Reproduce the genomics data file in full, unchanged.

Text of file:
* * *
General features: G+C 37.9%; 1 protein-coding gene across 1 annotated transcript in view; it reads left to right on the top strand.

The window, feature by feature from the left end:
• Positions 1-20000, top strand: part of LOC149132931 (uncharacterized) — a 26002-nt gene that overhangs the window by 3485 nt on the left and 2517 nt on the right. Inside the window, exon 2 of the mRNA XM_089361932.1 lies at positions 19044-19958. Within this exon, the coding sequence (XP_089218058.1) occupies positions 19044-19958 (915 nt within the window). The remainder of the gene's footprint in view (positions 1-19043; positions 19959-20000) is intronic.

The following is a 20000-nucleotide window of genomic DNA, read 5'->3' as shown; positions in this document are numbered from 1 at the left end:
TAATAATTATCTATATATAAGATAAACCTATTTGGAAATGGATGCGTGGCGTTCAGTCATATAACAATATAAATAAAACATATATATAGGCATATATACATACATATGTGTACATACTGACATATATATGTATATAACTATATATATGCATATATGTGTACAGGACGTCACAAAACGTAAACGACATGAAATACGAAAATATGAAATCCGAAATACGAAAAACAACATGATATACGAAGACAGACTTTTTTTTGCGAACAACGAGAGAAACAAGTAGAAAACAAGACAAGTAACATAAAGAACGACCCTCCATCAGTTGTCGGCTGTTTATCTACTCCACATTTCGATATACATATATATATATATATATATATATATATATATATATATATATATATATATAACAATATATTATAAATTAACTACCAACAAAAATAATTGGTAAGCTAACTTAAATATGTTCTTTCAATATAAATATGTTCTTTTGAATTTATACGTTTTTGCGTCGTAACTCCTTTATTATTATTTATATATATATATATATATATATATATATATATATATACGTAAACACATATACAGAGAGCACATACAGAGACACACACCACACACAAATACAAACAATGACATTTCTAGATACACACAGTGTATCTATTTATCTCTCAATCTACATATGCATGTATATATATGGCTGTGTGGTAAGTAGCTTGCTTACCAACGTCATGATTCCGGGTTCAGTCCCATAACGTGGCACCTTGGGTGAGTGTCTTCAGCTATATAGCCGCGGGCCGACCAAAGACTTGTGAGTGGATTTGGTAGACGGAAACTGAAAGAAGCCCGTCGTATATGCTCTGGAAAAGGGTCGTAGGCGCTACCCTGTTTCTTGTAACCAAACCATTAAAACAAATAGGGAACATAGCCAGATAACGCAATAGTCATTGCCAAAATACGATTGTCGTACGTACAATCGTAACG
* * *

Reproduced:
General features: G+C 37.9%; 1 protein-coding gene across 1 annotated transcript in view; it reads left to right on the top strand.

The window, feature by feature from the left end:
• Positions 1-20000, top strand: part of LOC149132931 (uncharacterized) — a 26002-nt gene that overhangs the window by 3485 nt on the left and 2517 nt on the right. Inside the window, exon 2 of the mRNA XM_089361932.1 lies at positions 19044-19958. Within this exon, the coding sequence (XP_089218058.1) occupies positions 19044-19958 (915 nt within the window). The remainder of the gene's footprint in view (positions 1-19043; positions 19959-20000) is intronic.

The following is a 20000-nucleotide window of genomic DNA, read 5'->3' as shown; positions in this document are numbered from 1 at the left end:
TAATAATTATCTATATATAAGATAAACCTATTTGGAAATGGATGCGTGGCGTTCAGTCATATAACAATATAAATAAAACATATATATAGGCATATATACATACATATGTGTACATACTGACATATATATGTATATAACTATATATATGCATATATGTGTACAGGACGTCACAAAACGTAAACGACATGAAATACGAAAATATGAAATCCGAAATACGAAAAACAACATGATATACGAAGACAGACTTTTTTTTGCGAACAACGAGAGAAACAAGTAGAAAACAAGACAAGTAACATAAAGAACGACCCTCCATCAGTTGTCGGCTGTTTATCTACTCCACATTTCGATATACATATATATATATATATATATATATATATATATATATATATATATATATATAACAATATATTATAAATTAACTACCAACAAAAATAATTGGTAAGCTAACTTAAATATGTTCTTTCAATATAAATATGTTCTTTTGAATTTATACGTTTTTGCGTCGTAACTCCTTTATTATTATTTATATATATATATATATATATATATATATATATATATACGTAAACACATATACAGAGAGCACATACAGAGACACACACCACACACAAATACAAACAATGACATTTCTAGATACACACAGTGTATCTATTTATCTCTCAATCTACATATGCATGTATATATATGGCTGTGTGGTAAGTAGCTTGCTTACCAACGTCATGATTCCGGGTTCAGTCCCATAACGTGGCACCTTGGGTGAGTGTCTTCAGCTATATAGCCGCGGGCCGACCAAAGACTTGTGAGTGGATTTGGTAGACGGAAACTGAAAGAAGCCCGTCGTATATGCTCTGGAAAAGGGTCGTAGGCGCTACCCTGTTTCTTGTAACCAAACCATTAAAACAAATAGGGAACATAGCCAGATAACGCAATAGTCATTGCCAAAATACGATTGTCGTACGTACAATCGTAACG